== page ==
Eli Lilly’s Remedial Efforts for FCPA Compliance – After the Fact

Yesterday, we covered the news of the $29 million plus settlement entered into by Eli Lilly and Company to stave allegations brought by the Securities and Exchange Commission for violations of the Foreign Corrupt Practices Act (“FCPA”). 

Today, let’s consider the list of remedial efforts undertaken by Eli Lilly to its existing compliance program.  The key for your focus is that Eli Lilly had a compliance program in place during the years that the violations took place in several foreign countries, including internal review and reporting.  The allegations of the Complaint reference transactions 1994 – 2009.  {note that the FCPA went in to effect back in 1977.}

The list of remedial efforts undertaken by Eli Lilly following the alleged misconduct included:
o  enhancing anti-corruption due diligence requirements for relationships with third parties;
o  implementing compliance monitoring and corporate auditing specifically tailored to anti-corruption;
o  enhancing financial controls and governance; and,
o  expanding anti-corruption training throughout the organization.

Even so, the terms of settlement with the SEC include a provision for Eli Lilly to hire an independent consultant to review and make recommendations about its FCPA policies and procedures.  Implication?  Eli Lilly’s own remediation continued to be insufficient for the SEC.

The Eli Lilly case is a textbook example of what compliance is all about:  having policies and procedures in place that function to ensure a prompt investigation of warning signs and an expedient remediation of faulty transactions and systems.  It’s about creating a true culture of compliance throughout an organization.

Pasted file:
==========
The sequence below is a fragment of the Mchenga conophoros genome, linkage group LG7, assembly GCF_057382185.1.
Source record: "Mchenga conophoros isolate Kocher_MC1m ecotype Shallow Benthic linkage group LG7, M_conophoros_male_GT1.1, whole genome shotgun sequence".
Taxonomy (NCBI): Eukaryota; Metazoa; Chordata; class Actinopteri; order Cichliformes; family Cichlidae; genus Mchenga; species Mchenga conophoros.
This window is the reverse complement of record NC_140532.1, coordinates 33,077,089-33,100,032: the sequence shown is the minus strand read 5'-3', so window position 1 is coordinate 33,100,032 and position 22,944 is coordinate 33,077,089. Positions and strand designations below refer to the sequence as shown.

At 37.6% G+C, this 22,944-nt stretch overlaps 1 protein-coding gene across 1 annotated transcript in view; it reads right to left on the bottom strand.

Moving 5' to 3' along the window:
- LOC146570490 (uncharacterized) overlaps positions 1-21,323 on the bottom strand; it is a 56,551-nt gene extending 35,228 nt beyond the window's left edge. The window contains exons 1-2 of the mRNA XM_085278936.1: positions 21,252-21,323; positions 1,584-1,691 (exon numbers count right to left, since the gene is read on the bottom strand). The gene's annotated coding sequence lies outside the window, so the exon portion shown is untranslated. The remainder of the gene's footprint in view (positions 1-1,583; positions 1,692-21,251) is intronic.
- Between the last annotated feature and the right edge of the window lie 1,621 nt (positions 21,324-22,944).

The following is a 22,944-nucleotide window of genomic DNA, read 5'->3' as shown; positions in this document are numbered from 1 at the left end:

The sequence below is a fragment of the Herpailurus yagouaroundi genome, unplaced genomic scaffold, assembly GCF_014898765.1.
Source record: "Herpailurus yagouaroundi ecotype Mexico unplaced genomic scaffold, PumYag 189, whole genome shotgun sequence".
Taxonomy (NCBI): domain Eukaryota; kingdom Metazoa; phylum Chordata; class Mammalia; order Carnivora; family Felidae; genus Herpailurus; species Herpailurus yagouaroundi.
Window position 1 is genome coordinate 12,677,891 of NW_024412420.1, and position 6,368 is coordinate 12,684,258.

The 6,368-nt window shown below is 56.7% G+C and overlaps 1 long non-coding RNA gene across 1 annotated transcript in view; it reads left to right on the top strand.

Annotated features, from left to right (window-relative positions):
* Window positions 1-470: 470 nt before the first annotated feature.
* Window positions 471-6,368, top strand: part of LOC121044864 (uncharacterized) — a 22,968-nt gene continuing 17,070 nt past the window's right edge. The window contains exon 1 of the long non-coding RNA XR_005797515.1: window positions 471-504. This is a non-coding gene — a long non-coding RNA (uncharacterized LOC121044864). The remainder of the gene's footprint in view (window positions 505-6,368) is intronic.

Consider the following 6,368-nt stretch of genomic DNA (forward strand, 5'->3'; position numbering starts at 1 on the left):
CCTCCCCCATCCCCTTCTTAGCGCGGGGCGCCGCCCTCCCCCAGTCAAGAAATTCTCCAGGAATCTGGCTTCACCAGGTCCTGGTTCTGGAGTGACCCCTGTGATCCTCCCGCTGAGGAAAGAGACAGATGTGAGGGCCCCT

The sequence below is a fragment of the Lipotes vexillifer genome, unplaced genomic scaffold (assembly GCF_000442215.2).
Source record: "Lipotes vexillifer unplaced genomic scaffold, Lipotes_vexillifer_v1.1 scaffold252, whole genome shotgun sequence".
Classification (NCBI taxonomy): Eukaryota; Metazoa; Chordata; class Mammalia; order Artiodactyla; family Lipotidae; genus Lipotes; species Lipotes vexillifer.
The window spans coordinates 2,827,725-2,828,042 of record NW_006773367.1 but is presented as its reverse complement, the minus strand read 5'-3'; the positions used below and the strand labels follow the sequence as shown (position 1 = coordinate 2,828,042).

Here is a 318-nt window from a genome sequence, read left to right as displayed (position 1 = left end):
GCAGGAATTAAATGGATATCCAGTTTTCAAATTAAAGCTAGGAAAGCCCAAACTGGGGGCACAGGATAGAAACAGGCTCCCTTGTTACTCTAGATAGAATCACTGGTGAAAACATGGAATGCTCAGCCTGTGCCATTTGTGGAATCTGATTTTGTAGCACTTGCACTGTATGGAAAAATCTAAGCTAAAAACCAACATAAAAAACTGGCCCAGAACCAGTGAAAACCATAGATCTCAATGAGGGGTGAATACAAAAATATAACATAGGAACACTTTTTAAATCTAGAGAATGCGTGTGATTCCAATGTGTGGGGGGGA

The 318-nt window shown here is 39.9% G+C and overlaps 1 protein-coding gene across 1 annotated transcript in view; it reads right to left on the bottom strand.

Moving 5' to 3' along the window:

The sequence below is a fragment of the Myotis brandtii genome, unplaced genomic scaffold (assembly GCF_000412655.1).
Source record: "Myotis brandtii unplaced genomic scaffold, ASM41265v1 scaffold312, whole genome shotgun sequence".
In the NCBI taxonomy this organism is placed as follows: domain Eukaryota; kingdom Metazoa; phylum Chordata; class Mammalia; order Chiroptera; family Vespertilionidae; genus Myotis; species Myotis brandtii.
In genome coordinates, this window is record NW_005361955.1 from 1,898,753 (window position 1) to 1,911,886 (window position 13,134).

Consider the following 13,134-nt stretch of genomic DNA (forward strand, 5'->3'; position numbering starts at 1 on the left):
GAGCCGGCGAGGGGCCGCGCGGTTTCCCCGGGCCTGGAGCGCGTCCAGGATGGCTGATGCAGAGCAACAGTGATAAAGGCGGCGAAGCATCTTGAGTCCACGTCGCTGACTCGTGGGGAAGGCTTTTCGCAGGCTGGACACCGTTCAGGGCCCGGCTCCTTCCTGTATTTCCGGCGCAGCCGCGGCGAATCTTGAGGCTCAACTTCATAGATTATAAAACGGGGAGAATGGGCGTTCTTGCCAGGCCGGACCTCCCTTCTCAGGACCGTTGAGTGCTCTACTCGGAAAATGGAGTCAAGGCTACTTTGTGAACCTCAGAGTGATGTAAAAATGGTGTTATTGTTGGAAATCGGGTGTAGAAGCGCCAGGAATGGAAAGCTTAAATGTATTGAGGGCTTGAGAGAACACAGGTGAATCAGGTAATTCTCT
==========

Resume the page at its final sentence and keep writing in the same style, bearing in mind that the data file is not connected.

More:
There is little question in the Eli Lilly case that a compliance program existed throughout the years at issue.  The faults lay in the level of depth of the compliance program being insufficient to curtail and respond to FCPA violations and, more so, for the failure to respond appropriately when blatant problems came to light.

In one such instance, an internal business review of the Russian subsidiary was sent to the Indianapolis headquarters.  A fairly standard response was had from the executive who reviewed it; a notation was made to the effect that “attention” was given to guidelines and training and tightening of use of third-party marketing agreements.  The problem, of course, was that the practices on the ground at the subsidiary continued.  As characterized in the Complaint, “Lilly’s audit department, based out of Indianapolis, had no procedures specifically designed to assess the FCPA or bribery risks of sales and purchases.”

To create a compliance offense that can double as a good legal defense, the lesson from Eli Lilly is to avoid a corporate culture that only gives lip service to compliance and check-the-box to compliance policies.  The SEC is making clear that it’s not just what you put on paper.  It’s what you demonstrate you understand.